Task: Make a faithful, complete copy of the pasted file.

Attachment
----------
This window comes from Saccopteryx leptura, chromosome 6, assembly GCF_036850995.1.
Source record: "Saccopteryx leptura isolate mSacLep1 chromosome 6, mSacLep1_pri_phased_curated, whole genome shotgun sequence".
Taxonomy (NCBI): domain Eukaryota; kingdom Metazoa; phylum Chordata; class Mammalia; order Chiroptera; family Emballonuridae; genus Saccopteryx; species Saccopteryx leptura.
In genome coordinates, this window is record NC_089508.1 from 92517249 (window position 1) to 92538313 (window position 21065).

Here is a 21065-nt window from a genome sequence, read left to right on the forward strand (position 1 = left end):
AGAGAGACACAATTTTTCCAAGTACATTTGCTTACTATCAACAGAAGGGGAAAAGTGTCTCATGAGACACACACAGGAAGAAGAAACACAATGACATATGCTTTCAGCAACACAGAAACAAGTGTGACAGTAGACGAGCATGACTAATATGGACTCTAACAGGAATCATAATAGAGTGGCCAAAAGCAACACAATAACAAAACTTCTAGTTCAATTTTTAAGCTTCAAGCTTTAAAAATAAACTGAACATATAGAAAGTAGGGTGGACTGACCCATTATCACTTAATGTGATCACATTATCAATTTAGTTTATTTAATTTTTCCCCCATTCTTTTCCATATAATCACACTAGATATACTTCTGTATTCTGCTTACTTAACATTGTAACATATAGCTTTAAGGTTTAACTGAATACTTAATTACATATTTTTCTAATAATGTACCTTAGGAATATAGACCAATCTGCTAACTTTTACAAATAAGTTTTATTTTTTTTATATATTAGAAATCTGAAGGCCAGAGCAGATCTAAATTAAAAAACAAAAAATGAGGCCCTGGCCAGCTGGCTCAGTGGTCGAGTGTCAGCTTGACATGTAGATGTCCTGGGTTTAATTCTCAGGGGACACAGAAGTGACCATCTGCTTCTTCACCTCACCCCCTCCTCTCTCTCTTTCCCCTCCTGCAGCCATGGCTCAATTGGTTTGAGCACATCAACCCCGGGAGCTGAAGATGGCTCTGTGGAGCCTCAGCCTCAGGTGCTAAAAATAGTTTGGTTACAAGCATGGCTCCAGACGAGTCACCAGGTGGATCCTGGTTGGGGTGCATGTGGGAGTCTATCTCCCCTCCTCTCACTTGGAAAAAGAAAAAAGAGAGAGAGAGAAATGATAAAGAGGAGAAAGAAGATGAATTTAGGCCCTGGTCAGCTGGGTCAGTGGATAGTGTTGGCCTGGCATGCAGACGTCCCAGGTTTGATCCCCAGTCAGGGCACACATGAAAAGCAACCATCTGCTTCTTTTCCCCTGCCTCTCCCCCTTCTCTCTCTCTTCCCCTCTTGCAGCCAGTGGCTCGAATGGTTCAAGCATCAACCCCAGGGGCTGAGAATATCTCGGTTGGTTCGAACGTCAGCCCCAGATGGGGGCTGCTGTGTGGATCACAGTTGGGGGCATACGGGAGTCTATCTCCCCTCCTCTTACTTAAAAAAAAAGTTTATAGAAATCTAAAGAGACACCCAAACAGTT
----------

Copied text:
This window comes from Saccopteryx leptura, chromosome 6, assembly GCF_036850995.1.
Source record: "Saccopteryx leptura isolate mSacLep1 chromosome 6, mSacLep1_pri_phased_curated, whole genome shotgun sequence".
Taxonomy (NCBI): domain Eukaryota; kingdom Metazoa; phylum Chordata; class Mammalia; order Chiroptera; family Emballonuridae; genus Saccopteryx; species Saccopteryx leptura.
In genome coordinates, this window is record NC_089508.1 from 92517249 (window position 1) to 92538313 (window position 21065).

Here is a 21065-nt window from a genome sequence, read left to right on the forward strand (position 1 = left end):
AGAGAGACACAATTTTTCCAAGTACATTTGCTTACTATCAACAGAAGGGGAAAAGTGTCTCATGAGACACACACAGGAAGAAGAAACACAATGACATATGCTTTCAGCAACACAGAAACAAGTGTGACAGTAGACGAGCATGACTAATATGGACTCTAACAGGAATCATAATAGAGTGGCCAAAAGCAACACAATAACAAAACTTCTAGTTCAATTTTTAAGCTTCAAGCTTTAAAAATAAACTGAACATATAGAAAGTAGGGTGGACTGACCCATTATCACTTAATGTGATCACATTATCAATTTAGTTTATTTAATTTTTCCCCCATTCTTTTCCATATAATCACACTAGATATACTTCTGTATTCTGCTTACTTAACATTGTAACATATAGCTTTAAGGTTTAACTGAATACTTAATTACATATTTTTCTAATAATGTACCTTAGGAATATAGACCAATCTGCTAACTTTTACAAATAAGTTTTATTTTTTTTATATATTAGAAATCTGAAGGCCAGAGCAGATCTAAATTAAAAAACAAAAAATGAGGCCCTGGCCAGCTGGCTCAGTGGTCGAGTGTCAGCTTGACATGTAGATGTCCTGGGTTTAATTCTCAGGGGACACAGAAGTGACCATCTGCTTCTTCACCTCACCCCCTCCTCTCTCTCTTTCCCCTCCTGCAGCCATGGCTCAATTGGTTTGAGCACATCAACCCCGGGAGCTGAAGATGGCTCTGTGGAGCCTCAGCCTCAGGTGCTAAAAATAGTTTGGTTACAAGCATGGCTCCAGACGAGTCACCAGGTGGATCCTGGTTGGGGTGCATGTGGGAGTCTATCTCCCCTCCTCTCACTTGGAAAAAGAAAAAAGAGAGAGAGAGAAATGATAAAGAGGAGAAAGAAGATGAATTTAGGCCCTGGTCAGCTGGGTCAGTGGATAGTGTTGGCCTGGCATGCAGACGTCCCAGGTTTGATCCCCAGTCAGGGCACACATGAAAAGCAACCATCTGCTTCTTTTCCCCTGCCTCTCCCCCTTCTCTCTCTCTTCCCCTCTTGCAGCCAGTGGCTCGAATGGTTCAAGCATCAACCCCAGGGGCTGAGAATATCTCGGTTGGTTCGAACGTCAGCCCCAGATGGGGGCTGCTGTGTGGATCACAGTTGGGGGCATACGGGAGTCTATCTCCCCTCCTCTTACTTAAAAAAAAAGTTTATAGAAATCTAAAGAGACACCCAAACAGTT